Counseling is a learning curve, says Kgomotso, and they are only human. “When you see a woman walking in here with bruises, cuts all over her body, bruises you know are not self inflicted, it really hurts to see.” The abuser who wants to prove ‘he can do it’ likes to hit the face, the chest and the behind (buttocks). When the buttocks are painful one can barely sit down. The abuser who tries to hide their tracks will select places that are hidden like the back, thighs and the stomach areas. Solving this equation would be simpler if one could spot the abuser prior to the abuse. Mpho adds that the abuser can be tricky. “They may start the abuse only at the honeymoon stage.” Of course there are signs to look out for like the actual beatings, or being taunted and told ‘you are cheap’, or your partner being distracted or creating distance between the two of you or coming up with excuses not to see you. They may even compare you to their ex-partners.

“When he is an angel one day and a devil the next, immediately confront him. Put your foot down. Risky as it, at least you took a stand rather than do nothing at all. Make the decision.” Lemogang is advising us to nip it in the bud and not to play any encouraging roles. What she has noticed is that the woman will tell the man the relationship is over because of the abuse, and then tells him to come back, and then tells him it is over again. “If someone was to slap you all of sudden, your reaction to that very first slap is what is critical. If it happens again and you don’t take a stand you will basically be helping to breed the abusive environment. Men are also abused. There is no plain formula here but you have the power to turn things around, it is up to you. Setlhako go fisa sa gago.”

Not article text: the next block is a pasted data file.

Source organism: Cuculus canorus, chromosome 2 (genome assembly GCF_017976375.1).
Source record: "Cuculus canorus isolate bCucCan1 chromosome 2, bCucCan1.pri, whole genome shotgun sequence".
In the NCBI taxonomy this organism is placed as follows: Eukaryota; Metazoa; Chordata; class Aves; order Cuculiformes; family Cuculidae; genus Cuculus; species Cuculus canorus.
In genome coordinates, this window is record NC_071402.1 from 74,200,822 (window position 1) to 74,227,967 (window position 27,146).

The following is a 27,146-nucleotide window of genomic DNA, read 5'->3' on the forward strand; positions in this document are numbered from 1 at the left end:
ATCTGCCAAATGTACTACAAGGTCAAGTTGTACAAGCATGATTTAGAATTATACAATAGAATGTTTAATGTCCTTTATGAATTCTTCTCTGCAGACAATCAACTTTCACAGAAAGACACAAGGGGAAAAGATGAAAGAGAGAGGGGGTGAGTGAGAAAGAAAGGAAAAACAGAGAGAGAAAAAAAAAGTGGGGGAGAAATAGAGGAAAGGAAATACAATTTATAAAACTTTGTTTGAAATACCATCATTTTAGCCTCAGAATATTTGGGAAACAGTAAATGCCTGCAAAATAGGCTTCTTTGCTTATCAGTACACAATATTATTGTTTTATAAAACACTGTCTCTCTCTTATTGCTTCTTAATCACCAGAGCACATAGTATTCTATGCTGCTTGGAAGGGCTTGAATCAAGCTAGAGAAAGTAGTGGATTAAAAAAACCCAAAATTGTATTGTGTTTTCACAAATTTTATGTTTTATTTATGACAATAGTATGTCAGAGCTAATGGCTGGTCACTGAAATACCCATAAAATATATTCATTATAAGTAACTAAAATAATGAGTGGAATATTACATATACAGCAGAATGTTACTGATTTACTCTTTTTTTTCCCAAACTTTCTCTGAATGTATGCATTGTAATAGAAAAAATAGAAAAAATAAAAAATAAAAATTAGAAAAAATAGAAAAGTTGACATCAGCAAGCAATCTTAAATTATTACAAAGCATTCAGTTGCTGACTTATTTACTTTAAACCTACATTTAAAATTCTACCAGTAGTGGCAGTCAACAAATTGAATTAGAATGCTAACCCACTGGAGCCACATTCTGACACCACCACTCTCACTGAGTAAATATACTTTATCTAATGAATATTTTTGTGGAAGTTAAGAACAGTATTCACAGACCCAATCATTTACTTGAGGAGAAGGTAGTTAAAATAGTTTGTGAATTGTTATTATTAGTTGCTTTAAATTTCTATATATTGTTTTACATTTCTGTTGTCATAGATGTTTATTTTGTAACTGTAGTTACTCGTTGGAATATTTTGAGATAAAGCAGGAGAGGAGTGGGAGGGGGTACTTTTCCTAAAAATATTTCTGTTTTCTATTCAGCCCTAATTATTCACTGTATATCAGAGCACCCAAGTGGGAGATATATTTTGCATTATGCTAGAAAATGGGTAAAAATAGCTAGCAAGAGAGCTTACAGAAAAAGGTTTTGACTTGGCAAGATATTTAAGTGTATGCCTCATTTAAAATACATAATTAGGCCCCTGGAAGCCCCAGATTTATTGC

Kgomotso emphasizes that they do not accept relapses; they do not re-admit any clients. “The moment people relapse they think of the shelter but unfortunately we don’t re-admit. A relapse is so crippling to the individual affected and it is contrary to the advice and counselling they received. After providing the necessary skills, spending hours counselling you and then you decide to walk out of the shelter and do the opposite, we cannot help you further than that. Much as we know we are not perfect as counselors we just do not accept a relapse.” Another reason they do not re-admit is because there is no space. The shelter accommodates only sixteen (16) women at a time.
The counsellors reveal that they have a good and working relationship with the Police and where need be they attain ‘court orders’ or ‘protection orders’ from the courts to ‘threaten’ the perpetrators with. “A woman who has access to these is much better off, than the one without,” says Lemogang, who has also noticed that ‘domestic issues’ are not as straight forward to resolve. “It is easy to remove a child from an abusive environment as compared to an adult, who is deemed as able to make their own informed decisions.”